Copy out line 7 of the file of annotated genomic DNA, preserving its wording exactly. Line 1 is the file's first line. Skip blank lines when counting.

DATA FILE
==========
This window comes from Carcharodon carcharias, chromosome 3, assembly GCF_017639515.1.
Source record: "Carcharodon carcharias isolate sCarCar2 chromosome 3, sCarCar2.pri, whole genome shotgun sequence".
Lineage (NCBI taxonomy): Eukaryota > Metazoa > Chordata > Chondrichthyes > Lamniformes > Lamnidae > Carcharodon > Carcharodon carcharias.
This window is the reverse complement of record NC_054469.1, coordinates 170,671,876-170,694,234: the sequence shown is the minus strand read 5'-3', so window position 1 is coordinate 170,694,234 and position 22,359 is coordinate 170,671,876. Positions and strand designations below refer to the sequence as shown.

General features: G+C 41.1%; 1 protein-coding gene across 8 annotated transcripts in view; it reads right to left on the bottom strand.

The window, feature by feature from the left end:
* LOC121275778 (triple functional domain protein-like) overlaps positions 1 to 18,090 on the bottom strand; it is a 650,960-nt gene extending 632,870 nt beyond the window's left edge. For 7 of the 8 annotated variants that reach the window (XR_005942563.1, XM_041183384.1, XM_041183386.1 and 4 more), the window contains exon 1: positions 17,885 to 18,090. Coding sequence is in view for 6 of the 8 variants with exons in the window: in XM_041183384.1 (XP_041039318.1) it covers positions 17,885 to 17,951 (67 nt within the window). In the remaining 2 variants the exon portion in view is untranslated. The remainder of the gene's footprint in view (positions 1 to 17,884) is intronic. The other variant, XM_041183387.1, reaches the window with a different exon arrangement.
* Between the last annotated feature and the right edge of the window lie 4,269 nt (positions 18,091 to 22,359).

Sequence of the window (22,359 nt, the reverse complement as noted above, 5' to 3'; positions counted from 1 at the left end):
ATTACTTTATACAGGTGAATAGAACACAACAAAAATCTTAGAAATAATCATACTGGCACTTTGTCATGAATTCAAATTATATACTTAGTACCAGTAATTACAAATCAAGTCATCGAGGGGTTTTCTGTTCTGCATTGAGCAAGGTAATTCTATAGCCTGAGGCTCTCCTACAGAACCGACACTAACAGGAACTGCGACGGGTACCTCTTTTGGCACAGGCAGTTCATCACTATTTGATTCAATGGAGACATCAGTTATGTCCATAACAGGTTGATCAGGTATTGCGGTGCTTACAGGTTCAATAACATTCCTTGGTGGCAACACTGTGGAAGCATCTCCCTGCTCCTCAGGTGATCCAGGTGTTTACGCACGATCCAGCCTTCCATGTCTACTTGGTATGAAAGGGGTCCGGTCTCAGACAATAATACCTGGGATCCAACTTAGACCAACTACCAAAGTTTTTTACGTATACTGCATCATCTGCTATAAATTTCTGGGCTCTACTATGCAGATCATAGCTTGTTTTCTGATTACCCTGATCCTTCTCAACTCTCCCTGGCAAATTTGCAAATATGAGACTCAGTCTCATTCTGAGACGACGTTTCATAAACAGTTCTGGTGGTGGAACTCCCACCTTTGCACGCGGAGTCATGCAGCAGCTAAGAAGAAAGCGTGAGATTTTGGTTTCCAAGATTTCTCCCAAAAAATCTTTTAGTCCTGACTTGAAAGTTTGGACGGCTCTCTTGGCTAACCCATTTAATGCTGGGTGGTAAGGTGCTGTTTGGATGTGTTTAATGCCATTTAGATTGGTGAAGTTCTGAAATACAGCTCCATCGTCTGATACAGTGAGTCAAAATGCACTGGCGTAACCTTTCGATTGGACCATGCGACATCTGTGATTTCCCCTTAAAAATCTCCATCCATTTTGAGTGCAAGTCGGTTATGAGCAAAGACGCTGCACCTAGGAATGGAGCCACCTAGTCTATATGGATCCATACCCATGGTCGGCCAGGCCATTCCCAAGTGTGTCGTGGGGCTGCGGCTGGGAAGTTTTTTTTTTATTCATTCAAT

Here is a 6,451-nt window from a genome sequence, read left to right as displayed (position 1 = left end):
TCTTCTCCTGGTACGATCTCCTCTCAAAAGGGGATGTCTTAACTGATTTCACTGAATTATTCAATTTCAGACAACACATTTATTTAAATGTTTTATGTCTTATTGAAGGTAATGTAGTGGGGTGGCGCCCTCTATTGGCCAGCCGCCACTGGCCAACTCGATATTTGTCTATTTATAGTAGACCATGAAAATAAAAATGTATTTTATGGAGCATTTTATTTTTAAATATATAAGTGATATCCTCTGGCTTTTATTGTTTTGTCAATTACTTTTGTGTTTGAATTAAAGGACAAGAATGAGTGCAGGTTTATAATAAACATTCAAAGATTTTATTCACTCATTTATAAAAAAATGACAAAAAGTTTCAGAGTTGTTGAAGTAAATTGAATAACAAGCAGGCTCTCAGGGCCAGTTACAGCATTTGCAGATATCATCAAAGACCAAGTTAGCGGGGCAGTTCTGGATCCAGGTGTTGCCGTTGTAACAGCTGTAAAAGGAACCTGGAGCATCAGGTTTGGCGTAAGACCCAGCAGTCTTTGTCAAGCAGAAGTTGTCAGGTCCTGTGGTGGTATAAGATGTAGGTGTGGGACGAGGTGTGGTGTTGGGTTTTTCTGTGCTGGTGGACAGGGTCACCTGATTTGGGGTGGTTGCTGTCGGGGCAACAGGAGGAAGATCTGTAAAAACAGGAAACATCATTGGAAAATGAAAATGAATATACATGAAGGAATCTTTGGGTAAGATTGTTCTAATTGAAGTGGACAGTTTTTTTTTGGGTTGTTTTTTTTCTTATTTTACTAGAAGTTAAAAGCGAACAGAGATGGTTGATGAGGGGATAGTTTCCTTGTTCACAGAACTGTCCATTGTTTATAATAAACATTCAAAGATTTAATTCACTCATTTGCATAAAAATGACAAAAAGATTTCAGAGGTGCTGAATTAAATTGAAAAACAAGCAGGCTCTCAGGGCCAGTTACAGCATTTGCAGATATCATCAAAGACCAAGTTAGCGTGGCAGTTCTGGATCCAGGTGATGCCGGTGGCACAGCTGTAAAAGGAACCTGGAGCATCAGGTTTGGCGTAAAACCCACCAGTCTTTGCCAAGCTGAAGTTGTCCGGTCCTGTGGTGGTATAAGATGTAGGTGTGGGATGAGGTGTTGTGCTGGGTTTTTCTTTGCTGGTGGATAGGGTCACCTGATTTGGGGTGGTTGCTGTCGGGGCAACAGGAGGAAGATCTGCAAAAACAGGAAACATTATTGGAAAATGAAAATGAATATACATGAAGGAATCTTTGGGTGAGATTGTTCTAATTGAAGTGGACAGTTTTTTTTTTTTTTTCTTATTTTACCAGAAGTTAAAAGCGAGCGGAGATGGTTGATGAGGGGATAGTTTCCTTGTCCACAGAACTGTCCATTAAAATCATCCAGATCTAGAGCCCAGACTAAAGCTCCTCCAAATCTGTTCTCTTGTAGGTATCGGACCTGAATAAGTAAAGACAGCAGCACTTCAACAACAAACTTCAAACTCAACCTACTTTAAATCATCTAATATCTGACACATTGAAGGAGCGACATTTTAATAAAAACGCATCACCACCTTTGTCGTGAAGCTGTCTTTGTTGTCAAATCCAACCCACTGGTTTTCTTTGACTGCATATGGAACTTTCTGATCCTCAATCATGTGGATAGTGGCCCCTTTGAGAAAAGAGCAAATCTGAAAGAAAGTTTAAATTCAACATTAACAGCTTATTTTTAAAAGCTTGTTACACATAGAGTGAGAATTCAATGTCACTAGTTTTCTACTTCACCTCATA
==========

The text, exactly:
* LOC121275778 (triple functional domain protein-like) overlaps positions 1 to 18,090 on the bottom strand; it is a 650,960-nt gene extending 632,870 nt beyond the window's left edge. For 7 of the 8 annotated variants that reach the window (XR_005942563.1, XM_041183384.1, XM_041183386.1 and 4 more), the window contains exon 1: positions 17,885 to 18,090. Coding sequence is in view for 6 of the 8 variants with exons in the window: in XM_041183384.1 (XP_041039318.1) it covers positions 17,885 to 17,951 (67 nt within the window). In the remaining 2 variants the exon portion in view is untranslated. The remainder of the gene's footprint in view (positions 1 to 17,884) is intronic. The other variant, XM_041183387.1, reaches the window with a different exon arrangement.